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Holidaze and the Jollies

November 28, 20232 min read

My belly is full. I’ve slept off the parade, the meals, and the football game. I’ve sat, meditated, and prayed about all the things for which I am thankful, worked to adjust my grumpy list of the things I resent (which I am continually working to eliminate), and puttered about in the yard.

Now what? OMG, it’s the holidays. I generally don’t care too much for the holidays--all the goodwill I can muster for the people-thing goes out the window with any full-on display of family dysfunction. I have enough of my own lurking in my head, I don’t need theirs!

I fear the “daze” of stuff and long for the jollies--and I often work to create this for myself. I know I can’t rely on others to create it for me. What do I want to do? How do I want to feel? Yes, it’s hard to change, and people don’t like it--and it’s still my prerogative.

Yours, too. Think about the next six weeks--all the way into the New Year. What do you want to be the theme of each week? Pick one, and then you can say to others, “I’m so sorry, that doesn’t align with my theme for this week.” Or, “Thanks so much for the invite, that’s right on theme! I’ll be there.”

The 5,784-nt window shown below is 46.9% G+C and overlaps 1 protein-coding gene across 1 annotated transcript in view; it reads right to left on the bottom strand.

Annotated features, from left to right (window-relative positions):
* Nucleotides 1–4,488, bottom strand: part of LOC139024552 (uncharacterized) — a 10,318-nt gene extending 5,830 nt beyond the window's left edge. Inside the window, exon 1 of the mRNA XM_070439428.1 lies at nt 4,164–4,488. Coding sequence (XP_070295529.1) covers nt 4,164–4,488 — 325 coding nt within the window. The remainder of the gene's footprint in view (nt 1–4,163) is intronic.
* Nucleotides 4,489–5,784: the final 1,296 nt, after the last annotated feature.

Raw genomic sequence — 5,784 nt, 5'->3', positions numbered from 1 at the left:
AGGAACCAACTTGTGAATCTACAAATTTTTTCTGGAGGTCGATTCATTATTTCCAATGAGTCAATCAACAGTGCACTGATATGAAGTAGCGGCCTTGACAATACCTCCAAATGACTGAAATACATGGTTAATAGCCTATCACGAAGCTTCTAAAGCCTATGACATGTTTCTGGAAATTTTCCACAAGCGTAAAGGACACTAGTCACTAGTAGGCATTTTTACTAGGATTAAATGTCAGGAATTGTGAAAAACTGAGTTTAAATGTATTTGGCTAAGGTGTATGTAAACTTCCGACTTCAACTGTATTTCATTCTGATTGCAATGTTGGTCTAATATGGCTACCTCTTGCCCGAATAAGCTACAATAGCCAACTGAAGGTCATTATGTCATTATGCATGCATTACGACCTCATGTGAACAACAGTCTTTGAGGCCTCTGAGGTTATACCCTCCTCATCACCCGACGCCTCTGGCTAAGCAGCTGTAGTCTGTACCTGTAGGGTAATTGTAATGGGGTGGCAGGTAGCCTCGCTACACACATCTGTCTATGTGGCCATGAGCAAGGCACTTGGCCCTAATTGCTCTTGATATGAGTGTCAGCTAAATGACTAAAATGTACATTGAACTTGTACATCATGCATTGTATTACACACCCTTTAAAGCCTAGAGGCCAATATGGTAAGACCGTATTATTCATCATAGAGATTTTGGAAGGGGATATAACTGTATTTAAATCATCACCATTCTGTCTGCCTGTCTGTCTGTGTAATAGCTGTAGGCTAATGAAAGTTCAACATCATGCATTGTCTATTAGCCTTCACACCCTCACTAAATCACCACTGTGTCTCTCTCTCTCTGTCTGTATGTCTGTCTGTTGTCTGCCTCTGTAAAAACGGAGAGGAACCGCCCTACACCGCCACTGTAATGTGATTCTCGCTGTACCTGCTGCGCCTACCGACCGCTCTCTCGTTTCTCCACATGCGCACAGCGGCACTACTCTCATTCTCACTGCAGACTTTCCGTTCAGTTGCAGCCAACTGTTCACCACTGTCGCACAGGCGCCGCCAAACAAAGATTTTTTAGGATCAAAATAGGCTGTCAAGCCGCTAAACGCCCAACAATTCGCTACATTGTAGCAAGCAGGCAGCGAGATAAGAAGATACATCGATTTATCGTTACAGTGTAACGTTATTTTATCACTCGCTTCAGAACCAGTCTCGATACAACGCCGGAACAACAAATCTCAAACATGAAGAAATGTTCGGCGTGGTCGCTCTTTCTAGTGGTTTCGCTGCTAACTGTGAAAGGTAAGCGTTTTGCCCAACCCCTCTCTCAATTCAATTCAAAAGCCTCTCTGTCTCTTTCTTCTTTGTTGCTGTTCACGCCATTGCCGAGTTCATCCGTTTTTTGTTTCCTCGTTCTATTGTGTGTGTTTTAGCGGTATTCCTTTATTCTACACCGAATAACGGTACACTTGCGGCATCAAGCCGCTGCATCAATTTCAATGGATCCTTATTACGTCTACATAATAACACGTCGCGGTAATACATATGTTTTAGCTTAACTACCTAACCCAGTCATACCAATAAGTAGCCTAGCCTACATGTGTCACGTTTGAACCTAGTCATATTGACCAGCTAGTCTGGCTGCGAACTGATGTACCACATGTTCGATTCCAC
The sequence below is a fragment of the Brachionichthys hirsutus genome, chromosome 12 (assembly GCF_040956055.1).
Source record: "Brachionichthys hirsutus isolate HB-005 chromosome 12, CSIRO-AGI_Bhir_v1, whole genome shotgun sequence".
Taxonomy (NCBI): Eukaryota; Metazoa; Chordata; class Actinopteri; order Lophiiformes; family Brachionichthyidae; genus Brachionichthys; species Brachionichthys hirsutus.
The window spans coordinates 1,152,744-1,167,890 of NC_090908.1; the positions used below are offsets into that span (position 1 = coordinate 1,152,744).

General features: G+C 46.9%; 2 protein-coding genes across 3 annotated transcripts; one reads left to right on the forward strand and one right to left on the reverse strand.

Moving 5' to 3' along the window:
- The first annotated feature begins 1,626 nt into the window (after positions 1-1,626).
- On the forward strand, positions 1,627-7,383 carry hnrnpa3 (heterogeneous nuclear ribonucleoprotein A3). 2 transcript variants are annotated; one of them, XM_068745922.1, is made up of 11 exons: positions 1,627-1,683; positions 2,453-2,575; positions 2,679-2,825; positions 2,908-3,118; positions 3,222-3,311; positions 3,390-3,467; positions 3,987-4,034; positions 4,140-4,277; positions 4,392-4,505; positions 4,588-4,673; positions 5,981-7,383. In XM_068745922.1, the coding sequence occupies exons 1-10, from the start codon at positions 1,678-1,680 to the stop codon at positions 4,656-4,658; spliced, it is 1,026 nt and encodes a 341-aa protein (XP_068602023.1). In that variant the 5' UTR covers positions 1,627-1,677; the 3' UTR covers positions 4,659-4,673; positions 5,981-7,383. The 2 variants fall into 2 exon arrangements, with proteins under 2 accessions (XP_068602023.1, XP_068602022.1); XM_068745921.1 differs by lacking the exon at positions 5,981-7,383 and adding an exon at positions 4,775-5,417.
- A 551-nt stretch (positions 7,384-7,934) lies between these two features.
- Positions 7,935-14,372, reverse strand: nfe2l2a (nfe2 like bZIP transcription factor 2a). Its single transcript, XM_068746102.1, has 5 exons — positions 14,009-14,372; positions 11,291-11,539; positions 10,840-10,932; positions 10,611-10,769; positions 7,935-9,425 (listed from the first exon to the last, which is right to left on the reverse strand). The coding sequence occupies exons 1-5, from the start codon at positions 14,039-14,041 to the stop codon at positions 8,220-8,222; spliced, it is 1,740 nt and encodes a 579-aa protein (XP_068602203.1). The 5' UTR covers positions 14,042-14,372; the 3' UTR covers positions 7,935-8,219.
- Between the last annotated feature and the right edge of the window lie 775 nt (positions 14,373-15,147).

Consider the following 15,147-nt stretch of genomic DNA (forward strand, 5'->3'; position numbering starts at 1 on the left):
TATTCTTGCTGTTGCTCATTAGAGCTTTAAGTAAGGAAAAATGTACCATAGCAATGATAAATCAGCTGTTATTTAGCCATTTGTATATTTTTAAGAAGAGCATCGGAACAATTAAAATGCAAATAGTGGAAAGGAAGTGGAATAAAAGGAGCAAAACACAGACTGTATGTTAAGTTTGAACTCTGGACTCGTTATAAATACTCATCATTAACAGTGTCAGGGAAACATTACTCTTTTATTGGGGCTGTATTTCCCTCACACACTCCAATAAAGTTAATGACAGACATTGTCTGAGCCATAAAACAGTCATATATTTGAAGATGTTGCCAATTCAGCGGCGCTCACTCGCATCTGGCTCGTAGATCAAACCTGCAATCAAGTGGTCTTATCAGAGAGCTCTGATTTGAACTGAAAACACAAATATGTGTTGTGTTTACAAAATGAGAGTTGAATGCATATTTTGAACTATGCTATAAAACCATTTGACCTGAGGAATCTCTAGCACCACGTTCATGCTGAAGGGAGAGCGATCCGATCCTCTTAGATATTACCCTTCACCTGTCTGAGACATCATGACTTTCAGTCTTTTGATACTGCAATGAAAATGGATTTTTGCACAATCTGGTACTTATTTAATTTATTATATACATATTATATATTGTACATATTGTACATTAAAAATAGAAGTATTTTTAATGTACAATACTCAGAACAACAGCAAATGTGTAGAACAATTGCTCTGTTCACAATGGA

And as soon as the event lurches, drifts, or slides off-theme, you have every reason to take your leave politely. “Thank you so much, this has been lovely, and I need to check in on someone who’s alone.” That’s a great way to--you look altruistic, and you’re benefitting you and someone else.

Don’t let the daze become a haze that burns your eyes and dulls your heart. Decide on the jollies you want--the theme for each week--and pursue them: even if it turns out different, you showed up as the real you. And that counts.

the trauma informed academyelizabeth powerrespectresiliencetraumaholidayschange
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Elizabeth Power

Elizabeth Power, M. Ed., CEO of EPower & Associates, Inc. , is a sought-after speaker, facilitator, and consultant. EPower & Associates is the parent organization for The Trauma Informed Academy(r). "All we do is help people with change, resilience and self-care, and learning to live trauma responsively. And everything is done from the trauma-informed perspective," she says. "Even courses directly about working with trauma are about change."

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